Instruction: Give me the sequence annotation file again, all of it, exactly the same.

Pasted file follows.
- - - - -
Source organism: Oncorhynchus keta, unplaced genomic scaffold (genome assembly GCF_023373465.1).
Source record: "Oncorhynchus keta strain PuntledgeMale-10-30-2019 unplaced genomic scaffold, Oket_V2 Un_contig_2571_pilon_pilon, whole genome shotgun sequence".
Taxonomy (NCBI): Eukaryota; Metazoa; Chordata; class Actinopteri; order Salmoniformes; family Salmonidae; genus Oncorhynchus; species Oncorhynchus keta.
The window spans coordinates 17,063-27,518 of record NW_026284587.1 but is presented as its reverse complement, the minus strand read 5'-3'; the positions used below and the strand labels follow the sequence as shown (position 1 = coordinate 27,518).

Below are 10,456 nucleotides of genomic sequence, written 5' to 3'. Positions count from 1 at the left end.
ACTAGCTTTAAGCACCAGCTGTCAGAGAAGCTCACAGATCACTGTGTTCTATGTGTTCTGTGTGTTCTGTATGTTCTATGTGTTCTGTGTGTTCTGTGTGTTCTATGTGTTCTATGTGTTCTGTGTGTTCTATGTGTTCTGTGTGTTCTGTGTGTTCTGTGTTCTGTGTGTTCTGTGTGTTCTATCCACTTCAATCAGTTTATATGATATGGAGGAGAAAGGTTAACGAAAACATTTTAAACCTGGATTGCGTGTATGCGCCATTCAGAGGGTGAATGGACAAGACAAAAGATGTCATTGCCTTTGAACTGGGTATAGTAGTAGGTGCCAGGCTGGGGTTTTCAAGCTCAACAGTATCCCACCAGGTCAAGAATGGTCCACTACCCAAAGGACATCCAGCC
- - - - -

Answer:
Source organism: Oncorhynchus keta, unplaced genomic scaffold (genome assembly GCF_023373465.1).
Source record: "Oncorhynchus keta strain PuntledgeMale-10-30-2019 unplaced genomic scaffold, Oket_V2 Un_contig_2571_pilon_pilon, whole genome shotgun sequence".
Taxonomy (NCBI): Eukaryota; Metazoa; Chordata; class Actinopteri; order Salmoniformes; family Salmonidae; genus Oncorhynchus; species Oncorhynchus keta.
The window spans coordinates 17,063-27,518 of record NW_026284587.1 but is presented as its reverse complement, the minus strand read 5'-3'; the positions used below and the strand labels follow the sequence as shown (position 1 = coordinate 27,518).

Below are 10,456 nucleotides of genomic sequence, written 5' to 3'. Positions count from 1 at the left end.
ACTAGCTTTAAGCACCAGCTGTCAGAGAAGCTCACAGATCACTGTGTTCTATGTGTTCTGTGTGTTCTGTATGTTCTATGTGTTCTGTGTGTTCTGTGTGTTCTATGTGTTCTATGTGTTCTGTGTGTTCTATGTGTTCTGTGTGTTCTGTGTGTTCTGTGTTCTGTGTGTTCTGTGTGTTCTATCCACTTCAATCAGTTTATATGATATGGAGGAGAAAGGTTAACGAAAACATTTTAAACCTGGATTGCGTGTATGCGCCATTCAGAGGGTGAATGGACAAGACAAAAGATGTCATTGCCTTTGAACTGGGTATAGTAGTAGGTGCCAGGCTGGGGTTTTCAAGCTCAACAGTATCCCACCAGGTCAAGAATGGTCCACTACCCAAAGGACATCCAGCC